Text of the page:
Visualizing my Reading with Semiotic

When I tracked my reading during 2019 I had a loose idea that I might want to do some simple data visualization to look back on the year. Ask any designer or developer and this can quickly devolve into endless yak shaving, and indeed there was a moment where my brain was like, “Clearly I need to learn React Three Fiber and D3”. Thankfully I stepped away from that larger goal (distraction?) and found Semiotic, created by Elijah Meeks. Meeks has written a lot about dataviz, React, and D3 and together with Amy Cesal and Mollie Pettit cofounded the Data Visualization Society.

Semiotic provides a lot of common chart types out of the box, including what I was looking for: a timeline. I used that as a jumping off for my visualization. Here’s the in-progress result, if you want to skip ahead.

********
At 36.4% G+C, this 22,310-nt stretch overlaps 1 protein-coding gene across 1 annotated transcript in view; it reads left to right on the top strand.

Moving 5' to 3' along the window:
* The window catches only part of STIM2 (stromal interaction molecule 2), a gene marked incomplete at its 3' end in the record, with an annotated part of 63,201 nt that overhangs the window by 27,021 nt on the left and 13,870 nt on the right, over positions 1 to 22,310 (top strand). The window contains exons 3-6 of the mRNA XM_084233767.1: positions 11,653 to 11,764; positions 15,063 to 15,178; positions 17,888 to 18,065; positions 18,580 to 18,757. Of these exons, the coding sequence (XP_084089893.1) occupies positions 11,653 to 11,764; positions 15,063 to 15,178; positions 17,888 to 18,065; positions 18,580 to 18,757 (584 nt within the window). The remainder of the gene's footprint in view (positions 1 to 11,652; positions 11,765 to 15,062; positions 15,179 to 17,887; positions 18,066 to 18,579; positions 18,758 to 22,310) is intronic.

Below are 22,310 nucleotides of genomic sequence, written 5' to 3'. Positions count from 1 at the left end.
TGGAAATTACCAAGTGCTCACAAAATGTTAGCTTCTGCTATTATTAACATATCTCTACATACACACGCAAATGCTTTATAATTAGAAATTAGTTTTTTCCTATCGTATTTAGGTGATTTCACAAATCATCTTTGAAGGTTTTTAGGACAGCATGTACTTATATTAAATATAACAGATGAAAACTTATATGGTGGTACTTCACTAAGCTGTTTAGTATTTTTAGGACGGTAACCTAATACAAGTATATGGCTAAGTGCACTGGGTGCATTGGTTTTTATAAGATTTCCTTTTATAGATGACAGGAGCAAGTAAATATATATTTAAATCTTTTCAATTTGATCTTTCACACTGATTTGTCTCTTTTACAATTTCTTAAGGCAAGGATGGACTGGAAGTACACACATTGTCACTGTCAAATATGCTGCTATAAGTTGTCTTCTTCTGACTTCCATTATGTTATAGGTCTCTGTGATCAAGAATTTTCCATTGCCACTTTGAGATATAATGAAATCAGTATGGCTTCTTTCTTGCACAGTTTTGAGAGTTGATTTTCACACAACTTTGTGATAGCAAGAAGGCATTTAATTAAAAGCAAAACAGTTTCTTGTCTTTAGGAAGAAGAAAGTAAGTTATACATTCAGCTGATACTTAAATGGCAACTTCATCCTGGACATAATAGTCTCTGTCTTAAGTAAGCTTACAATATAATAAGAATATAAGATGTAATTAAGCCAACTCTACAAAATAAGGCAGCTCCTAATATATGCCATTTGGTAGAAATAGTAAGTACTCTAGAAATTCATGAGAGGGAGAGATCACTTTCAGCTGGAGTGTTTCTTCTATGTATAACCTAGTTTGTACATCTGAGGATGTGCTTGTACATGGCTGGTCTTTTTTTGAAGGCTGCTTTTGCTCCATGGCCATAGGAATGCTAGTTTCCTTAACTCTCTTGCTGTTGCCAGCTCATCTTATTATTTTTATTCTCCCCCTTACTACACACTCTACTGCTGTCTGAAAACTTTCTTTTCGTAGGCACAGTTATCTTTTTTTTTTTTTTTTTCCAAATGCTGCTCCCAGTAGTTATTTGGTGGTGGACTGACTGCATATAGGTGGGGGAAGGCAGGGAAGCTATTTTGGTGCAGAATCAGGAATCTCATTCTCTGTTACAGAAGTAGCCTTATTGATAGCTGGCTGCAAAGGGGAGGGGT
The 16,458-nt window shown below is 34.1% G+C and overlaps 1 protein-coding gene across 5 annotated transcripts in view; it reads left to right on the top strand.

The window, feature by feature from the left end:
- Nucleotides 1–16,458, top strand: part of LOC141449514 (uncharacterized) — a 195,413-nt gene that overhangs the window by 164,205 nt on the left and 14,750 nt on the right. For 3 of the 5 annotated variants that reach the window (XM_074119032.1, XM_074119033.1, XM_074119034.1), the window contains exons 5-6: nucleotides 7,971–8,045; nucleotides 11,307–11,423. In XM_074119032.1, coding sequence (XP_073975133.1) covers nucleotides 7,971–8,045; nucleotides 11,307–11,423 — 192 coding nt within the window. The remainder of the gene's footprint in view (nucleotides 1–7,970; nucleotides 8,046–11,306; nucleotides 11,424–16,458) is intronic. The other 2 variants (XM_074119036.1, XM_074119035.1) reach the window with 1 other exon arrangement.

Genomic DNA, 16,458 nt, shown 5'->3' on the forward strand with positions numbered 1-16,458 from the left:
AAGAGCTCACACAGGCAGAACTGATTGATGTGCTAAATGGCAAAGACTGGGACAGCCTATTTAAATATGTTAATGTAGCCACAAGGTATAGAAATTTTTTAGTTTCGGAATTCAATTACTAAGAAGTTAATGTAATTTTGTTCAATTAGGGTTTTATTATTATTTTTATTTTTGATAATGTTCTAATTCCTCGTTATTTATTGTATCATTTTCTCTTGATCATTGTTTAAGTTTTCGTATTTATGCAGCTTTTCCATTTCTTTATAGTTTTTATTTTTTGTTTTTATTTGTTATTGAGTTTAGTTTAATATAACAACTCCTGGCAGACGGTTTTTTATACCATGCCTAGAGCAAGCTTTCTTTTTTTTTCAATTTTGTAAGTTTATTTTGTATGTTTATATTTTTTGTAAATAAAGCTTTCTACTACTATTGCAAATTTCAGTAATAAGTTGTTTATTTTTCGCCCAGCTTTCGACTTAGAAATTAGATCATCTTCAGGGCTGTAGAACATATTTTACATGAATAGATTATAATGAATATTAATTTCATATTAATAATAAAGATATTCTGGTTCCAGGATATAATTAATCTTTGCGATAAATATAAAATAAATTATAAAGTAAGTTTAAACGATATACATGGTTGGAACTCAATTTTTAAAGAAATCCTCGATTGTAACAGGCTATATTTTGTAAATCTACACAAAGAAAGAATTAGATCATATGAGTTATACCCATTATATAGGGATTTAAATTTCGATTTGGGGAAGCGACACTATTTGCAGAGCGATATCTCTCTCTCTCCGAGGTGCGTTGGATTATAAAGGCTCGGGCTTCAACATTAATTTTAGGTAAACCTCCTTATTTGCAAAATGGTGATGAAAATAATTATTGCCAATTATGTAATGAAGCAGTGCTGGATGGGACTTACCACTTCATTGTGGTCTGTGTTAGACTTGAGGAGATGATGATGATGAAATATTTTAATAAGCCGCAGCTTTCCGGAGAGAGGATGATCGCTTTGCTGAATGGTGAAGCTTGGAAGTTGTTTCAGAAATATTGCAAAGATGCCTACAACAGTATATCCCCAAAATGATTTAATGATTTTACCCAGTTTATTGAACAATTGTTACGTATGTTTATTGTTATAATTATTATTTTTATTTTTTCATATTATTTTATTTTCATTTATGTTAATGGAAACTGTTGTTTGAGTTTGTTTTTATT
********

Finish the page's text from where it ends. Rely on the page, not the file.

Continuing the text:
Section of timeline chart for Mark’s reading in 2019.
A slice of time

Dates and Time Scales

The Semiotic Timeline example is handy, but my timeline only stretched across one year. So I had to figure out how to map a different time scale to the chart.

Adding Month and Day information

I added month/day information as a JavaScript date. Here’s what a book looked like in my first pass at the data set

{
title: "Conversations with Friends",
author: "Sally Rooney",
start: new Date(2019, 6, 27),
end: new Date(2019, 6, 29),
genre: "Fiction"
},

A few things to note:

  • This worked, but if I wanted to externalize my data into a JSON file this would not be valid
  • Dealing with dates this way you run into the weirdness of having the month be 0-indexed, but the day isn’t. Which … fine, you just do the math in your head, but it’s annoying

Ultimately this is how I ended up storing the dates:

{
title: "The Dearly Beloved",
display_title: "The Dearly Beloved",
author: "Cara Wall",
cover_image: "the-dearly-beloved.jpg",
genre: "Fiction",
start_date: "2019/9/14 1:00",
end_date: "2019/9/14 23:00"
},